Concept

# Riemann zeta function

Summary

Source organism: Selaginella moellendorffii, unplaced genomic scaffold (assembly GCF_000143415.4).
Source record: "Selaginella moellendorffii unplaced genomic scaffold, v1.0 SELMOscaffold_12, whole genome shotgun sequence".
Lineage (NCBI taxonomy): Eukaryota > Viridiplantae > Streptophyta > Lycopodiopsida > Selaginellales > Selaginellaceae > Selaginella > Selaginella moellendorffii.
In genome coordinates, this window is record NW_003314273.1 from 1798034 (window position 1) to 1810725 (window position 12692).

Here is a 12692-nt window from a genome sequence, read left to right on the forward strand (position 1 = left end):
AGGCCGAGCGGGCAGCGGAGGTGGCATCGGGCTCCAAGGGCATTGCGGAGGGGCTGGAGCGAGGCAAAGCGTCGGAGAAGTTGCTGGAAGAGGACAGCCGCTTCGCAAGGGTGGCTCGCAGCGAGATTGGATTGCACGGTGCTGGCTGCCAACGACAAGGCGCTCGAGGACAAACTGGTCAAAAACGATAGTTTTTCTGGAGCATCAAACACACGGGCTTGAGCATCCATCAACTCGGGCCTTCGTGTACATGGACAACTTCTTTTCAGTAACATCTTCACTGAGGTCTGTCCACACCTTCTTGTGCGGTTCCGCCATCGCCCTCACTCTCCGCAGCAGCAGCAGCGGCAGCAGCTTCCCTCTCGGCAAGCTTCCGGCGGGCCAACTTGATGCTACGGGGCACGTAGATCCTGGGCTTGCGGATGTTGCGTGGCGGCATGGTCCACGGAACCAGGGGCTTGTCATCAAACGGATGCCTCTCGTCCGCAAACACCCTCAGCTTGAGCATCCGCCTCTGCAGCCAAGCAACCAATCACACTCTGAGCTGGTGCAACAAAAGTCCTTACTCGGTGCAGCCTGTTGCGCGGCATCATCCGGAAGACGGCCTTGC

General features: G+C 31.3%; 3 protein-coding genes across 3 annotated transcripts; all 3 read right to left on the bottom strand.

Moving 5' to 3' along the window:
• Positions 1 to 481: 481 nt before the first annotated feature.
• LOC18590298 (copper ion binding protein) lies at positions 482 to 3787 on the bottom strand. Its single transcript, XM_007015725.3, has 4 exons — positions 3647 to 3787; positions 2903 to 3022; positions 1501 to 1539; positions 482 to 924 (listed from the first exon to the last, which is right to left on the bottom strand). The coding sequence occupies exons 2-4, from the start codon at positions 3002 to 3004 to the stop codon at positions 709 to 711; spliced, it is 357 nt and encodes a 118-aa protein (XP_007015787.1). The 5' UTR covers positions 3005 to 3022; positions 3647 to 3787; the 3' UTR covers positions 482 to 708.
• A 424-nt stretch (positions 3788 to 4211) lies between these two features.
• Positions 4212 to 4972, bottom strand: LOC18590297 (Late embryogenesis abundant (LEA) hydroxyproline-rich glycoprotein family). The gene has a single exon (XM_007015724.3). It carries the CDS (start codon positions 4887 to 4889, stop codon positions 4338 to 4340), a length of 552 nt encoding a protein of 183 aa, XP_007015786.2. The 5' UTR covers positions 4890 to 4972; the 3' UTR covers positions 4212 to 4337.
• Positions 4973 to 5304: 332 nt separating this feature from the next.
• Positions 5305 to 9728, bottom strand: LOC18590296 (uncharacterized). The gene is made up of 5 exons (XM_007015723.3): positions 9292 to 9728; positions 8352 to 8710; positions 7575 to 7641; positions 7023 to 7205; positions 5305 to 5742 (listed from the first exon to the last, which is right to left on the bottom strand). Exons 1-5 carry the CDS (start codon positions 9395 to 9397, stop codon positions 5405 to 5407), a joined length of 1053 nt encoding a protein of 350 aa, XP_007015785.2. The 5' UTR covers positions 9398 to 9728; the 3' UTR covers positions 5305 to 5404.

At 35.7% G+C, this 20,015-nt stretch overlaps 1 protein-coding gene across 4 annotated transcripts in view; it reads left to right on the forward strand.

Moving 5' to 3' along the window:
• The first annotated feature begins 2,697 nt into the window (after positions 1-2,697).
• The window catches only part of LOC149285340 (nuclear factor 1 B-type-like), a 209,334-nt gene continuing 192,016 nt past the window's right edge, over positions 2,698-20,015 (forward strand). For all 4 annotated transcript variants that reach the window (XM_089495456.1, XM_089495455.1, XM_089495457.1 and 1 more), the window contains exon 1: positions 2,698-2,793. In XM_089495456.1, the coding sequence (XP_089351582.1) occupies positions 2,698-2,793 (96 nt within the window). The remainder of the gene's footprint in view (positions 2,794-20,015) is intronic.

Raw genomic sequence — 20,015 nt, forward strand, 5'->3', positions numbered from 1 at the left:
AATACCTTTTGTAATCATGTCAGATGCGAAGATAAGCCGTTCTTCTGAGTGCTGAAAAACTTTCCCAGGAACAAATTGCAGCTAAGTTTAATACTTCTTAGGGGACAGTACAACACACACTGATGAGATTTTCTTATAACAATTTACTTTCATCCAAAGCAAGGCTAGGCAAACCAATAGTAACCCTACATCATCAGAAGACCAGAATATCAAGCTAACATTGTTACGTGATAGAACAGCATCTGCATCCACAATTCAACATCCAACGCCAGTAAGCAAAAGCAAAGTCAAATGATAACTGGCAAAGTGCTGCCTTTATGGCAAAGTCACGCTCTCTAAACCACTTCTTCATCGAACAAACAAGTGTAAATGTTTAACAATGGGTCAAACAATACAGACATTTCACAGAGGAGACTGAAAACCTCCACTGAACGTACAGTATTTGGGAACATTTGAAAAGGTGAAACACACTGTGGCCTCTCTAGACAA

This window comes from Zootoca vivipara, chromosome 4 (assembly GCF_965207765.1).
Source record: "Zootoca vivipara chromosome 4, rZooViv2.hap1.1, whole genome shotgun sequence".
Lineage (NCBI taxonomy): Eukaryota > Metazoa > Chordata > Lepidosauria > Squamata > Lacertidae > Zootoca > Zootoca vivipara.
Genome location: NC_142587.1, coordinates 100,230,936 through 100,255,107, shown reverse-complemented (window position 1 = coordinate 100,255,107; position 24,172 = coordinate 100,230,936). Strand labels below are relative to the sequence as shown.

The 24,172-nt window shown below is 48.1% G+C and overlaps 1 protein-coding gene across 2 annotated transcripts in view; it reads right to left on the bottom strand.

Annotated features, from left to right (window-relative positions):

The Riemann zeta function or Euler–Riemann zeta function, denoted by the Greek letter ζ (zeta), is a mathematical function of a complex variable defined as \zeta(s) = \sum_{n=1}^\infty \frac{1}{n^s} = \frac{1}{1^s} + \frac{1}{2^s} + \frac{1}{3^s} + \cdots for \operatorname{Re}(s) > 1, and its analytic continuation elsewhere. The Riemann zeta function plays a pivotal role in analytic number theory, and has applications in physics, probability theory, and applied statistics. Leonhard Euler first introduced and studied the function over the reals in the first half of the eighteenth century. Bernhard Riemann's 1859 article "On the Number of Primes Less Than a Given Magnitude" extended the Euler definition to a complex variable, proved its meromorphic continuation and functional equation, and established a relation between its zeros and the distribution of prime numbers. This paper also contained t
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